Tim Bayne’s research can be described as the flipside of Adrian Owen’s neuroscience coin. And that’s just one reason he’s here.
“Adrian (Owen) and his collaborators are using neuroimaging to look at brain activity in (vegetative) patients, and what they’re really interested in – and what members of the public are interested in – is whether these patients are conscious,” Bayne said of the renowned neuroscientist and Canada Excellence Research Chair in Cognitive Neuroscience and Imaging.
Bayne, a new faculty addition in the Department of Philosophy and new Chair of the Philosophy of Neuroscience, comes to Western by way of The University of Manchester, having previously held a post at Oxford University. While not all scientists would agree, he noted, Owen’s research has a philosophical side he is excited to explore.
“To make a judgement on consciousness on the basis of brain activity, you need an inference. You need a model that says, ‘Here’s the kind of brain activity that provides good evidence for consciousness; here is the kind of activity that doesn’t.’ And to do that, you need a bunch of theoretical assumptions,” he said.
“You need to have thought pretty long and hard about how to measure consciousness, different types of consciousness, about evidence. Some of those issues are philosophical issues. There’s a kind of nice meeting of minds, where we’re not cutting each other’s grass, but there’s a bunch of data here, and we’re collectively trying to pull our wits and figure out what it means.”
But for Bayne, it is especially fitting to arrive at Western to pursue this kind of work. Boasting a strong Department of Philosophy, the Rotman Institute of Philosophy (of which he is a member) as well as the Brain and Mind Institute, Western allows for professional and academic dialogue in areas not all scholars would see as compatible.
“One thing that’s particularly nice is, you’ve got a strong Philosophy department – and a strong Neuroscience, Neuropsychology department, and particularly, you have people like Mel Goodale, Adrian Owen and a bunch of others, who value talking to philosophers. A lot of institutions have eminent neuroscientists, but they don’t see the point of philosophy – they don’t value it,” he explained.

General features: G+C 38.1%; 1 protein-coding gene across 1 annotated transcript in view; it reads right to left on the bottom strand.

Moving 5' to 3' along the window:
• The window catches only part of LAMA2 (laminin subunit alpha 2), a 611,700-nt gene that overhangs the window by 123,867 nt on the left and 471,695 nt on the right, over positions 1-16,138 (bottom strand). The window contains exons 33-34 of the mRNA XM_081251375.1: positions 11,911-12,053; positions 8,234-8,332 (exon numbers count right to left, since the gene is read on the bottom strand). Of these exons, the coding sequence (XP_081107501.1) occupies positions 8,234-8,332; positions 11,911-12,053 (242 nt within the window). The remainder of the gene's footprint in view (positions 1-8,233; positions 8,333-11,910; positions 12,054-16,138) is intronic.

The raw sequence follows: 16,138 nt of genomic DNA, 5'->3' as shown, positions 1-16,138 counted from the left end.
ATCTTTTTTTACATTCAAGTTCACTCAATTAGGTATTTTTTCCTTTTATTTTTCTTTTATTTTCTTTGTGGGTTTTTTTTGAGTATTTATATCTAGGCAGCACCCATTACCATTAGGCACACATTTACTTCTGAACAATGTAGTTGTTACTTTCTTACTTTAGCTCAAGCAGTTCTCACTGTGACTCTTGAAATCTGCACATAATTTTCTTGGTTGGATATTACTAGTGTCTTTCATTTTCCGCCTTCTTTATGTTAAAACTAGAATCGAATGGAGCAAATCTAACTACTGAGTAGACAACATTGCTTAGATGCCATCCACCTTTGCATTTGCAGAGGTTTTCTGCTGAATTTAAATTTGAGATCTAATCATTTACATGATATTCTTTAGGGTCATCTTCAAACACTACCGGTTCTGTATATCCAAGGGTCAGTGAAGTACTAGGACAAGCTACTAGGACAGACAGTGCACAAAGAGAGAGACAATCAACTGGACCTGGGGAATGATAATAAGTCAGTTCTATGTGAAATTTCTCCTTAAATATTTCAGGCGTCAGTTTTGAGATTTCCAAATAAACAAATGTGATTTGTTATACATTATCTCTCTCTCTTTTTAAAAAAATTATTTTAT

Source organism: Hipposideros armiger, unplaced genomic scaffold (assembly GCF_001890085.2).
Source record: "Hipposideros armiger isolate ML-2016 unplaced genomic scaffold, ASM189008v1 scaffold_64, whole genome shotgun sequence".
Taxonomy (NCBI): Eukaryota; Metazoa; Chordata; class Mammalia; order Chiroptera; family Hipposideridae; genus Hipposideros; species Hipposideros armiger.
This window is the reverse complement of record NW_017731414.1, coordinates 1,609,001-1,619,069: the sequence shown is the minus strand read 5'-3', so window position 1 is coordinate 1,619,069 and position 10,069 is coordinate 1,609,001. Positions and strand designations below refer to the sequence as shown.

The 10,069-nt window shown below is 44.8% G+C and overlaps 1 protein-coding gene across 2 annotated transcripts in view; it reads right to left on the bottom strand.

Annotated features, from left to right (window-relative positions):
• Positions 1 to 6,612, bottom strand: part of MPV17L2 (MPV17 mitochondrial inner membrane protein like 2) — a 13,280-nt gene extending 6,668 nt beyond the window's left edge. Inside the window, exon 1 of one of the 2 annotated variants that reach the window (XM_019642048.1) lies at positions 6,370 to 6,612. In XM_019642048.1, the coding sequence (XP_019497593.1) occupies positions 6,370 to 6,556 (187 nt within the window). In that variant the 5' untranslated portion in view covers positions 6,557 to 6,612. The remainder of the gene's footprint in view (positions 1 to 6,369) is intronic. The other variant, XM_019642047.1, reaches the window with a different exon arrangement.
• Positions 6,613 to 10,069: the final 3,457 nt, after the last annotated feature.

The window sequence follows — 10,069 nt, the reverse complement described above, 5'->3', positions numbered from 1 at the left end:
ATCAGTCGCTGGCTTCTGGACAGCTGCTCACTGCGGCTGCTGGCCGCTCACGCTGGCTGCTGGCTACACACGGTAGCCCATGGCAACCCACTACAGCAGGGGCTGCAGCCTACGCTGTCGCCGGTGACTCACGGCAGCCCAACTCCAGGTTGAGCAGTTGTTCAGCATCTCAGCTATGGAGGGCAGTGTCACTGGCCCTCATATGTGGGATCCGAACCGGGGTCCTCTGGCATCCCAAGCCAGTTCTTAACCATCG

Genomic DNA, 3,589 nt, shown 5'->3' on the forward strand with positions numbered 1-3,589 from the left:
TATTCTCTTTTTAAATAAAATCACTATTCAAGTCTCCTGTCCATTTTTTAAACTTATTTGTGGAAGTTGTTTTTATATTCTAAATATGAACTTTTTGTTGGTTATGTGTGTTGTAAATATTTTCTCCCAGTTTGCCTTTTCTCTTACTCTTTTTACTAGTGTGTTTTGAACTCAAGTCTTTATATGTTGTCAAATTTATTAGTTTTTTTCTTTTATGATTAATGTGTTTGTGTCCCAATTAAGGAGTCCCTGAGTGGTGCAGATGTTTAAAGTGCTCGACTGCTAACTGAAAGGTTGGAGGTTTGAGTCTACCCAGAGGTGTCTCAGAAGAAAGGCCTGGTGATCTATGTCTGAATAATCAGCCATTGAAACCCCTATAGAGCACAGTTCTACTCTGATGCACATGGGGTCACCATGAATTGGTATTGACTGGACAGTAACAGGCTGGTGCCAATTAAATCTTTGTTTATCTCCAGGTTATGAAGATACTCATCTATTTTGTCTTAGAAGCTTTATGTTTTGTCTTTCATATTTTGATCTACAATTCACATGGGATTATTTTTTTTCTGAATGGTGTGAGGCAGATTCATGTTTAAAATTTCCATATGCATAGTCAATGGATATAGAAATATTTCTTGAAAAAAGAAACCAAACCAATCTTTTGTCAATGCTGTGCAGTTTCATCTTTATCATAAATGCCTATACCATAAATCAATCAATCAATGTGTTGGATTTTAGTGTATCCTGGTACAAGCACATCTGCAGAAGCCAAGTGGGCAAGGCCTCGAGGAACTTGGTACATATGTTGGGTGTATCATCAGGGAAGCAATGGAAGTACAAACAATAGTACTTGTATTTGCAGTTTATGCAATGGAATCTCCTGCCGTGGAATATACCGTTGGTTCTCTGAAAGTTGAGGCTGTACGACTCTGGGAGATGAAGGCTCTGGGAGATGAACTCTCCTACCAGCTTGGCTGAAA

Bayne’s research started out with a focus on the structure of consciousness and the way in which consciousness is unified, considering the relationships between different perceptual modalities, including sight, hearing and touch. Recently, his interest has shifted more toward how to measure consciousness and how we know someone is conscious.
“One of the attractions of Western is the people working here in neuroscience who are very interested in that, in particular looking at brain-damaged patients – people who have been in a coma, who have come out of a coma – what’s called post comatose patients – people in a vegetative state. Adrian (Owen) and I have known each other for a while and we’ve had a professional interest in each other’s work, and so one of the things I’ve been doing lately is trying to make sense of it philosophically,” Bayne noted.
“Consciousness got a reboot maybe 20 years ago, 25 years ago, and a lot of (philosophers) have written about consciousness and thought about how consciousness is related to neural function – Dan Dennett, John Searle, David Chalmers, Ned Block. Much less has been written about the conditions under which it’s appropriate to ascribe consciousness to a creature. What’s cool about Adrian’s work is that it sort of forces you to address that question – it’s not an optional extra.”
Western likewise has a sound footing in Philosophy of Mind, he added, and colleagues like Chris Viger, Jackie Sullivan and Angela Mendelovici who already have ongoing collaborations with neuroscientists at Western will help make his transition seamless.
“It’s nice to come into an environment where what you do is valued, where what you do is understood. And as chair, my goal is to foster that. I don’t see the need to do anything radically new. But it would be good to continue and foster what’s already here, to continue to bring in and create an environment that is going to attract the best graduate students; that’s important,” Bayne said.
“There’s something pretty great here, which you don’t have in many other departments at all. For people and graduate students working in this area, this is a really good place for them to come – one of the best in the world.”